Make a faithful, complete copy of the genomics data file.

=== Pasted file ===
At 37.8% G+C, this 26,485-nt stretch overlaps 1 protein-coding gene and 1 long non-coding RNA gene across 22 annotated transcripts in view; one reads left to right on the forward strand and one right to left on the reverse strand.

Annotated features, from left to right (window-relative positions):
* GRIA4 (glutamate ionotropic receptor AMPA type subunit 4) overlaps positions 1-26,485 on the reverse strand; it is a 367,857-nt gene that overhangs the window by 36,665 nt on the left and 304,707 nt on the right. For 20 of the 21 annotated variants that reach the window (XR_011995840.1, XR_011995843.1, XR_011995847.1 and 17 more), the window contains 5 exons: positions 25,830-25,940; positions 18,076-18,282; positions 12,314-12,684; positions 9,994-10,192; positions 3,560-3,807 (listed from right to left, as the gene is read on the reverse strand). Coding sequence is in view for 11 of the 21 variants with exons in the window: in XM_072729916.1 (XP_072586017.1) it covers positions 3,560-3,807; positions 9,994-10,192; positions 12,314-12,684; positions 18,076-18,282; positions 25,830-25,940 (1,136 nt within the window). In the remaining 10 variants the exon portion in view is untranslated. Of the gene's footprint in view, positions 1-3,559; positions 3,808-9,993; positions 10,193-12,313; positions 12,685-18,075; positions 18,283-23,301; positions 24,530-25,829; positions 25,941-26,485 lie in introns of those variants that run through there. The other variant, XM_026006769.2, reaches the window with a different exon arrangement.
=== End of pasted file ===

At 37.8% G+C, this 26,485-nt stretch overlaps 1 protein-coding gene and 1 long non-coding RNA gene across 22 annotated transcripts in view; one reads left to right on the forward strand and one right to left on the reverse strand.

Annotated features, from left to right (window-relative positions):
* GRIA4 (glutamate ionotropic receptor AMPA type subunit 4) overlaps positions 1-26,485 on the reverse strand; it is a 367,857-nt gene that overhangs the window by 36,665 nt on the left and 304,707 nt on the right. For 20 of the 21 annotated variants that reach the window (XR_011995840.1, XR_011995843.1, XR_011995847.1 and 17 more), the window contains 5 exons: positions 25,830-25,940; positions 18,076-18,282; positions 12,314-12,684; positions 9,994-10,192; positions 3,560-3,807 (listed from right to left, as the gene is read on the reverse strand). Coding sequence is in view for 11 of the 21 variants with exons in the window: in XM_072729916.1 (XP_072586017.1) it covers positions 3,560-3,807; positions 9,994-10,192; positions 12,314-12,684; positions 18,076-18,282; positions 25,830-25,940 (1,136 nt within the window). In the remaining 10 variants the exon portion in view is untranslated. Of the gene's footprint in view, positions 1-3,559; positions 3,808-9,993; positions 10,193-12,313; positions 12,685-18,075; positions 18,283-23,301; positions 24,530-25,829; positions 25,941-26,485 lie in introns of those variants that run through there. The other variant, XM_026006769.2, reaches the window with a different exon arrangement.